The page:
Statement on the government’s commitment to release the results of the National Security Consultation
We're welcoming a commitment from the federal government to make all consultation submissions publicly accessible
The following statement can be attributed to Victoria Henry, OpenMedia’s Digital Rights Campaigner:
OpenMedia welcomes a recent statement from Ministers Goodale and Wilson-Raybould that the government "will be transparent in informing Canadians" about the results of the National Security Consultation. The Ministers specify the following:
"A public report that summarizes the input will be released in the new year. Summaries from our public town halls will remain available at Canada.ca/national-security-consultation, and we are in the process of making the online and email submissions accessible to all Canadians through the Open Government portal."
Their comments come in response to a joint letter from over 30 leading civil society organizations and privacy experts demanding full transparency and the proactive release of the full, anonymized results of the consultation, published December 15.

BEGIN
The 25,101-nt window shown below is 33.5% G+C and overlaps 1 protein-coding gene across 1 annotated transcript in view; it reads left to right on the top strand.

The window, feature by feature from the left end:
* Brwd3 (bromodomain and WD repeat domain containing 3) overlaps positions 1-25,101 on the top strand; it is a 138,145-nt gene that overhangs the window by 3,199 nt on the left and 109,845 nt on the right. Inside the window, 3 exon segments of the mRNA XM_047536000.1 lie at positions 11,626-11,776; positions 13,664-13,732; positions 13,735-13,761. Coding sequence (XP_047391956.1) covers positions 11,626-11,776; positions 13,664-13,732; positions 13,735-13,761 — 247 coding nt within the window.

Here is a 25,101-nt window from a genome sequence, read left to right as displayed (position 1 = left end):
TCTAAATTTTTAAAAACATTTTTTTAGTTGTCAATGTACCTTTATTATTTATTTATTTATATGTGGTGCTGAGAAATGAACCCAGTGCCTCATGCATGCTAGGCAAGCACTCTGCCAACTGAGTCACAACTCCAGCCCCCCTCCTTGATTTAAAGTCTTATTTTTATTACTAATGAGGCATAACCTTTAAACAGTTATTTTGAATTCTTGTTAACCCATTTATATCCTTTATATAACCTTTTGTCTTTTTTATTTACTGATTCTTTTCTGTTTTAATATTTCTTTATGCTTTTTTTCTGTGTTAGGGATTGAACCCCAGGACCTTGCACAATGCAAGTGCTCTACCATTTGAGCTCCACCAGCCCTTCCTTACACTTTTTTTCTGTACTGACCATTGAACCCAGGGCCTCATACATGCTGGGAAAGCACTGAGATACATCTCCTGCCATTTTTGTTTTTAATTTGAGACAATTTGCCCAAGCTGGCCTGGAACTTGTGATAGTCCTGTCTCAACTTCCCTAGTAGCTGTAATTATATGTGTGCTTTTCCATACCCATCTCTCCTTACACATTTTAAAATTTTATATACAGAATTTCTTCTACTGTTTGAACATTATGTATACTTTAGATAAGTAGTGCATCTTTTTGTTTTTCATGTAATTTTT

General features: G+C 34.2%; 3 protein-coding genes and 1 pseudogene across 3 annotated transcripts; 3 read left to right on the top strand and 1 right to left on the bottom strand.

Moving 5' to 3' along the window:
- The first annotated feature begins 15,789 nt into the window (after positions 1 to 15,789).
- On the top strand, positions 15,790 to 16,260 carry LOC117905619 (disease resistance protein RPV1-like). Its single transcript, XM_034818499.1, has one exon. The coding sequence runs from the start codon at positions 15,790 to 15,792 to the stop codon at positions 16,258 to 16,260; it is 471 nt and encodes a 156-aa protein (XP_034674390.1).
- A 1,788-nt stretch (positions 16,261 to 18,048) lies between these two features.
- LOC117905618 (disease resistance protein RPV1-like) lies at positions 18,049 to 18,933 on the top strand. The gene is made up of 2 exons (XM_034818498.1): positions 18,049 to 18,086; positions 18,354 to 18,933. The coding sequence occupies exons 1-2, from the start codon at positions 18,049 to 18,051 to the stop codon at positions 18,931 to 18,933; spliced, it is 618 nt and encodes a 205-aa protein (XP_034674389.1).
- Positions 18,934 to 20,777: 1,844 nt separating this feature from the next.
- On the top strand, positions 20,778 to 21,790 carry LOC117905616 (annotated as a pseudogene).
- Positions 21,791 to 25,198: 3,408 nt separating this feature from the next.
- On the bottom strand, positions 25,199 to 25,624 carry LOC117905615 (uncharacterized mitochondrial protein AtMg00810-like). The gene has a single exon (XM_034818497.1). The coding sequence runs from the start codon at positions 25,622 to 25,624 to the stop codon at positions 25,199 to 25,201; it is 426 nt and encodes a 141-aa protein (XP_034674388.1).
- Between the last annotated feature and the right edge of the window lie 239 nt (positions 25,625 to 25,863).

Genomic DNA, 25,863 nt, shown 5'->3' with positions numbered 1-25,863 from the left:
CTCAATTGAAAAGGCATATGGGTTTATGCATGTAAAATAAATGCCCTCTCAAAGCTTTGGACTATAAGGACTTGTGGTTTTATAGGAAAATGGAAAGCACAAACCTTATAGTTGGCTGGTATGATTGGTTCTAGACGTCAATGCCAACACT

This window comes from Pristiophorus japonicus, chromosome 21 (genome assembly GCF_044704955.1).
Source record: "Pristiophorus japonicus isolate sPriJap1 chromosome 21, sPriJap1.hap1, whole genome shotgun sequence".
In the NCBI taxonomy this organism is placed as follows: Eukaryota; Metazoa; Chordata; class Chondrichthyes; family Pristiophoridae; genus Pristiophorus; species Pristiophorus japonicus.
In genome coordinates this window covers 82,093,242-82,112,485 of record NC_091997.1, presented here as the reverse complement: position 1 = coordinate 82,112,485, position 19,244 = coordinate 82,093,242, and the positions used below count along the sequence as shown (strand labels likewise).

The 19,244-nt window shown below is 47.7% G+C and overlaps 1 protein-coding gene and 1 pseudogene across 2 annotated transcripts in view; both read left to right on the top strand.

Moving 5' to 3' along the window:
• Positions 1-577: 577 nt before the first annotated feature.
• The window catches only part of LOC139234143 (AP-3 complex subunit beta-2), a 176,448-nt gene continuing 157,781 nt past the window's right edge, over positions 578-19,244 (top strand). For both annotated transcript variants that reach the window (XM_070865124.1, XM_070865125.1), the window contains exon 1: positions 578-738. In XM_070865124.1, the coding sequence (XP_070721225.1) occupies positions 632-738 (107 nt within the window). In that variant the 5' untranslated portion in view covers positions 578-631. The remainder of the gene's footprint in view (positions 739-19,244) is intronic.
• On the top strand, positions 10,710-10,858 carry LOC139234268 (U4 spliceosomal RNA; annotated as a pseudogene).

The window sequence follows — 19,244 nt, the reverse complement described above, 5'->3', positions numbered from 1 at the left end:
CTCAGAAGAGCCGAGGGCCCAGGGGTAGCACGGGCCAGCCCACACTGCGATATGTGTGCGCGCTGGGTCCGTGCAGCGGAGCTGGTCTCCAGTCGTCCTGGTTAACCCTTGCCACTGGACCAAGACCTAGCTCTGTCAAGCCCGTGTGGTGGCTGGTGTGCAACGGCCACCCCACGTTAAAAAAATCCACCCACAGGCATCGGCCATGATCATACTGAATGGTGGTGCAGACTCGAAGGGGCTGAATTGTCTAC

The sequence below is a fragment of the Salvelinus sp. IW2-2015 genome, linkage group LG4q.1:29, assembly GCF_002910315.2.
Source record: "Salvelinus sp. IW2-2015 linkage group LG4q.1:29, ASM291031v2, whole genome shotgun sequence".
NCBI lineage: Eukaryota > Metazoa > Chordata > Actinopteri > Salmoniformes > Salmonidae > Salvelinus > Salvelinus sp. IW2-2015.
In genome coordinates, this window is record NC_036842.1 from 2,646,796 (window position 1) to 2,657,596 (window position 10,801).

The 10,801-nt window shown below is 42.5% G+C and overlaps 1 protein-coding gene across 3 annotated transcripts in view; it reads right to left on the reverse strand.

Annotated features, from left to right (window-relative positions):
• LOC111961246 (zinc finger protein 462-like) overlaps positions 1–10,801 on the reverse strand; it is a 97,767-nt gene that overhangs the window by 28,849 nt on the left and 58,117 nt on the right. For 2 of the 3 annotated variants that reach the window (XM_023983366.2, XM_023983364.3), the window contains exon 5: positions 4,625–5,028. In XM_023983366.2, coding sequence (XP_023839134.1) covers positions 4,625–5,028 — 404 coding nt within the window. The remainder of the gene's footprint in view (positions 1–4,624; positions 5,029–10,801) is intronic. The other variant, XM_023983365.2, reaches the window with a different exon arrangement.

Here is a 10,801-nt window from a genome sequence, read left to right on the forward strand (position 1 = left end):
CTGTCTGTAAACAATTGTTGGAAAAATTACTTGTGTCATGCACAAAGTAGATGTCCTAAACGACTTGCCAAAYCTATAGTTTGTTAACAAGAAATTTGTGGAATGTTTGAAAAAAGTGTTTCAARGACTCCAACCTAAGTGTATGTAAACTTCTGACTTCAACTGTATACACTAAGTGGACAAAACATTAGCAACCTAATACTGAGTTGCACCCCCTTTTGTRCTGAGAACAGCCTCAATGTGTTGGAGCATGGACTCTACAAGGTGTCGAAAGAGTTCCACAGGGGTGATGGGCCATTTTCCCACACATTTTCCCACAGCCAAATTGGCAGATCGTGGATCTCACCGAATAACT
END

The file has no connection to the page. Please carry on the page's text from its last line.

Tens of thousands of responses have been submitted to the consultation, of which over 15,000 come from OpenMedia supporters. Many of those same supporters have been calling their local MPs to demand precisely this kind of transparency on the results of the consultation.
This represents a significant step forward in transparency from Public Safety Canada, who met with OpenMedia in October and stated at the time that they had no intention of releasing all of the individual submissions, and were instead only planning to provide an independent synopsis of the consultation results in the new year.
Full transparency on the results of the Consultation on National Security is a vital step towards restoring trust in the Trudeau government’s process - and provides heightened accountability for any changes to be made to Bill C-51. In the meantime, Canadians must continue to pressure and ensure that any legislative changes reflect the wishes of those consulted, and bring back much needed personal security and privacy to the lives of ordinary Canadians.